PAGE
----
This past Saturday I had the pleasure of attending “The Exquisite Conversation: An Adventure in Creating Books,” a program at MIT’s Kresge Auditorium co-sponsored by MIT, the Cambridge Public Library, and the National Children’s Book and Literacy Alliance. The panel, consisting of several of the contributors to The Exquisite Corpse Adventure (published in print by Candlewick, August) and moderated by NCBLA executive director Mary Brigid Barrett, was a stimulating mix of august personages (Susan Cooper, Katherine Paterson, Natalie Babbitt, Steven Kellogg, Patricia MacLachlan) and relative newcomers (author-illustrator James Ransome, illustrator Timothy Basil Ering). And M.T. Anderson, who somehow manages to be both…
They were all there to discuss the creation of The Exquisite Corpse Adventure, which began life as a progressive story published on the READ.gov website “as the foundation of a national reading and writing initiative created by NCBLA and the Center for the Book at the Library of Congress.” The panel opened, appropriately, with a progressive reading of the first episode of the book while the three illustrators present drew on easels set up behind the readers—which was only partially successful since the easels were…behind the readers. But never mind—the conversation soon picked up.
Tobin Anderson reported that the Library of Congress estimated that somewhere between 500,000 and two million readers around the world visited the website as The Exquisite Corpse Adventure unfolded. Mary Brigid spoke movingly of a teacher in Venezuela who, lacking books and other resources, printed out a new episode every month and traveled extensively throughout her region to share it with kids.
Patty MacLachlan pointed out how different creating the book was from the typical writing process because there was no revising or editing—each chapter was published as originally written, even in the printed book; there was no attempt to go back and polish rough spots or reconcile plot anomalies. Mary Brigid defended this decision: “This is different; this is a game.”
(There was no question-and-answer period, but I would have loved to ask the participating writers: how much did the “game” element change your own writing process? At times, reading the book, it almost seemed as if the primary point was to compete against one another; to try to impress one another. I’m sure this element is always present to some extent: you want to please your editor, your writers’ group, etc. But in this case did it tend to overtake the mission? Or not? Responses welcome.)
Anyway, back to business, and in fact this next bit is somewhat related to my question. Tobin divided up the contributors into two categories: what he called the “generative” writers, those who saw their roles as generators of as much incident, twists and turns of plot, and outrageousness as possible, and “rationalizers,” the ones who tried to keep the chaos under control and make all the randomness cohere into a rational story. He said it was interesting to see who fell into which category, and that it wasn’t a predictable division. Steven Kellogg asserted that “the rationalizers need the lunatics—they complement each other.”
We learned that the writers were privy to the episodes as they unfolded so that they could advance the plot and take up the challenge of preceding wicked chapter-ending cliffhangers, but this was not necessarily true for the illustrators. The irrepressibly enthusiastic (he tended to stand up whenever he spoke, which was highly endearing) Timothy Basil Ering said that he never looked to see what the other illustrators were doing—how they had portrayed characters and setting—he wanted the freedom to imagine them for himself.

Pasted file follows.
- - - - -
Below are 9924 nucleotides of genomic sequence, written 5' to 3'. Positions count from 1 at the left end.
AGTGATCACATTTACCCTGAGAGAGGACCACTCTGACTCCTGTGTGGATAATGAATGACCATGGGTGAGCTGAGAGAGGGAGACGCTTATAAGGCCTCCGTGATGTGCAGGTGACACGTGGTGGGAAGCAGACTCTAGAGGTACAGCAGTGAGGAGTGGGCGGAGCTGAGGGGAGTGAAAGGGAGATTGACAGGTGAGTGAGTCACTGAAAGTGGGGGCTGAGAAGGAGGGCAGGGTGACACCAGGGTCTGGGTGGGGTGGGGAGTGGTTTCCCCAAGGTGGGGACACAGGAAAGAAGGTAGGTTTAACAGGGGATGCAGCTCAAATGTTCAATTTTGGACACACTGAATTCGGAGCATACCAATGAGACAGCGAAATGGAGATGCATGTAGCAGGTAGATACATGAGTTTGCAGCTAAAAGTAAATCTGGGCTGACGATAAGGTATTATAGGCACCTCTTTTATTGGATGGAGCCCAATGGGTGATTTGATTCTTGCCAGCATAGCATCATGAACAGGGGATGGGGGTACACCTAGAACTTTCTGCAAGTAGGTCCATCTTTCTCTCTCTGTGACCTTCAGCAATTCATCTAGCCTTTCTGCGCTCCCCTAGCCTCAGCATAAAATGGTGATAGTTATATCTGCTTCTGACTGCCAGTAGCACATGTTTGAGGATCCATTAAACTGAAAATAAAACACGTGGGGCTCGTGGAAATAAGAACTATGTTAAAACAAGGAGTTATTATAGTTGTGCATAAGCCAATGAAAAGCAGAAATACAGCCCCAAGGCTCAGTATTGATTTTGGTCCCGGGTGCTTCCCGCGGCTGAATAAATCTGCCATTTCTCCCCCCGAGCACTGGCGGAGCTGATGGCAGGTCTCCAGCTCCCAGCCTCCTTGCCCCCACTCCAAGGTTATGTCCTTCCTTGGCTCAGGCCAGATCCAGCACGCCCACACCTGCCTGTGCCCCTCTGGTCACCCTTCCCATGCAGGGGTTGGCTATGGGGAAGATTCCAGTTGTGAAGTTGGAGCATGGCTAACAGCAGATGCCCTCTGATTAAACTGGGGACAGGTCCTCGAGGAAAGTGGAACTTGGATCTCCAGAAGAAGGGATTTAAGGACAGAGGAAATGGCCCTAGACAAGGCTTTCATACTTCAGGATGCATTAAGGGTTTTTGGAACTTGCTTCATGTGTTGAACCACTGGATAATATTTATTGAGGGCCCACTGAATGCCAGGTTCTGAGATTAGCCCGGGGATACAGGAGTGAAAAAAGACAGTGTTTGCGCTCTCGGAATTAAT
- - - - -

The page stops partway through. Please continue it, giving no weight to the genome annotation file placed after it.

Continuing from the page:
The conversation then turned to a discussion of writing in general. Mary Brigid threw out a variation on the perennial question “Where do you get your ideas?” to ask “How do you begin?” Natalie Babbitt gave her oft-supplied answer: that her childhood was the most intense period of her life and that all her stories have stemmed from the large questions she had as a preschooler. Susan Cooper described the day she was cross-country skiing with her then-husband and looked up at the falling snow and the lowering sky, and knew she would write about it, but put the moment away for two years until it re-emerged and became the impetus for The Dark Is Rising. Others said they had vivid mental images of scenes or events that sparked their stories. Susan proposed that ideas for books are like butterflies—you just have to reach out and grab one. Tobin responded that the problem with that approach is that you kill the butterfly.
A conversation about picture book texts was launched by James Ransome, who said, interestingly, that even though he is an artist, when he writes picture books he doesn’t see any images in his head. He puts the manuscript away and returns to it weeks or months later, and only then does he “see” the illustrations the text requires. Susan Cooper compared the writing of a picture book to the writing of a screenplay: in both cases, “you have to leave room for the pictures.” Patty MacLachlan commented that she had no problem turning over her picture book texts to editors and illustrators, likening her texts to teenage offspring: “At some point you have to let them go and make their own way in the world.” Tobin thought that was OK unless the illustrator turned your characters into hedgehogs.
I have to say there wasn’t much content in the program for children, who (ten and up) had been invited to attend. But the signing afterward was a huge success, and gave both kids and adult fans plenty of opportunity to interact with beloved authors and illustrators. The lines were long and the interactions between signers and signees seemed to be extensive and personal. For those who had the opportunity to meet some of their favorite children’s book creators, it must have been an exquisite ending to a good day.